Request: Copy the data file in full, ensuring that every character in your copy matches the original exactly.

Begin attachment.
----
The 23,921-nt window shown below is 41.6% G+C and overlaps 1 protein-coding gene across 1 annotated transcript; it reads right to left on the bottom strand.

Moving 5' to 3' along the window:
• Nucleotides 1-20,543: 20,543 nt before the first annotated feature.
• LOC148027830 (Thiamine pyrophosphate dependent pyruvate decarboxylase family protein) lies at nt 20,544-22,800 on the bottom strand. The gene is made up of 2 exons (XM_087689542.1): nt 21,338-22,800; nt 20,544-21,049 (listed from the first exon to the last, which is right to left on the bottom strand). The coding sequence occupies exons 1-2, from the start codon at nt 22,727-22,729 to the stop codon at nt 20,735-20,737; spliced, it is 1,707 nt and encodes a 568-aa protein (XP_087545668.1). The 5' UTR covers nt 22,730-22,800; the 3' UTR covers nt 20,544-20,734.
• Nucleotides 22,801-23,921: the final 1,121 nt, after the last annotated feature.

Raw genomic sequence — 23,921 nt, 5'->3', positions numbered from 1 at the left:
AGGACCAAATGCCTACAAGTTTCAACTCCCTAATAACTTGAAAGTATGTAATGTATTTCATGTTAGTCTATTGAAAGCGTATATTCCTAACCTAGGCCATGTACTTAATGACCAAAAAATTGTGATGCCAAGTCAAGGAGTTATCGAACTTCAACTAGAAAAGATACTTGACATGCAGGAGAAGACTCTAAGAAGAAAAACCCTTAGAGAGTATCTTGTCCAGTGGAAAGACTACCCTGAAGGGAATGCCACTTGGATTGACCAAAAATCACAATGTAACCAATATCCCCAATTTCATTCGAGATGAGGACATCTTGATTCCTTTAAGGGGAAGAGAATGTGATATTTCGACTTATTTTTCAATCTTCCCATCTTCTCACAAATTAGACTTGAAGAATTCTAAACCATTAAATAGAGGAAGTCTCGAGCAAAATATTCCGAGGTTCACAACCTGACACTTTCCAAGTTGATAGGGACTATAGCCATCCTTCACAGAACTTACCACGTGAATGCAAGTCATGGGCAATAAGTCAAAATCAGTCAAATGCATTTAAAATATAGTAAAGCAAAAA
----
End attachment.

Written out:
The 23,921-nt window shown below is 41.6% G+C and overlaps 1 protein-coding gene across 1 annotated transcript; it reads right to left on the bottom strand.

Moving 5' to 3' along the window:
• Nucleotides 1-20,543: 20,543 nt before the first annotated feature.
• LOC148027830 (Thiamine pyrophosphate dependent pyruvate decarboxylase family protein) lies at nt 20,544-22,800 on the bottom strand. The gene is made up of 2 exons (XM_087689542.1): nt 21,338-22,800; nt 20,544-21,049 (listed from the first exon to the last, which is right to left on the bottom strand). The coding sequence occupies exons 1-2, from the start codon at nt 22,727-22,729 to the stop codon at nt 20,735-20,737; spliced, it is 1,707 nt and encodes a 568-aa protein (XP_087545668.1). The 5' UTR covers nt 22,730-22,800; the 3' UTR covers nt 20,544-20,734.
• Nucleotides 22,801-23,921: the final 1,121 nt, after the last annotated feature.

Raw genomic sequence — 23,921 nt, 5'->3', positions numbered from 1 at the left:
AGGACCAAATGCCTACAAGTTTCAACTCCCTAATAACTTGAAAGTATGTAATGTATTTCATGTTAGTCTATTGAAAGCGTATATTCCTAACCTAGGCCATGTACTTAATGACCAAAAAATTGTGATGCCAAGTCAAGGAGTTATCGAACTTCAACTAGAAAAGATACTTGACATGCAGGAGAAGACTCTAAGAAGAAAAACCCTTAGAGAGTATCTTGTCCAGTGGAAAGACTACCCTGAAGGGAATGCCACTTGGATTGACCAAAAATCACAATGTAACCAATATCCCCAATTTCATTCGAGATGAGGACATCTTGATTCCTTTAAGGGGAAGAGAATGTGATATTTCGACTTATTTTTCAATCTTCCCATCTTCTCACAAATTAGACTTGAAGAATTCTAAACCATTAAATAGAGGAAGTCTCGAGCAAAATATTCCGAGGTTCACAACCTGACACTTTCCAAGTTGATAGGGACTATAGCCATCCTTCACAGAACTTACCACGTGAATGCAAGTCATGGGCAATAAGTCAAAATCAGTCAAATGCATTTAAAATATAGTAAAGCAAAAA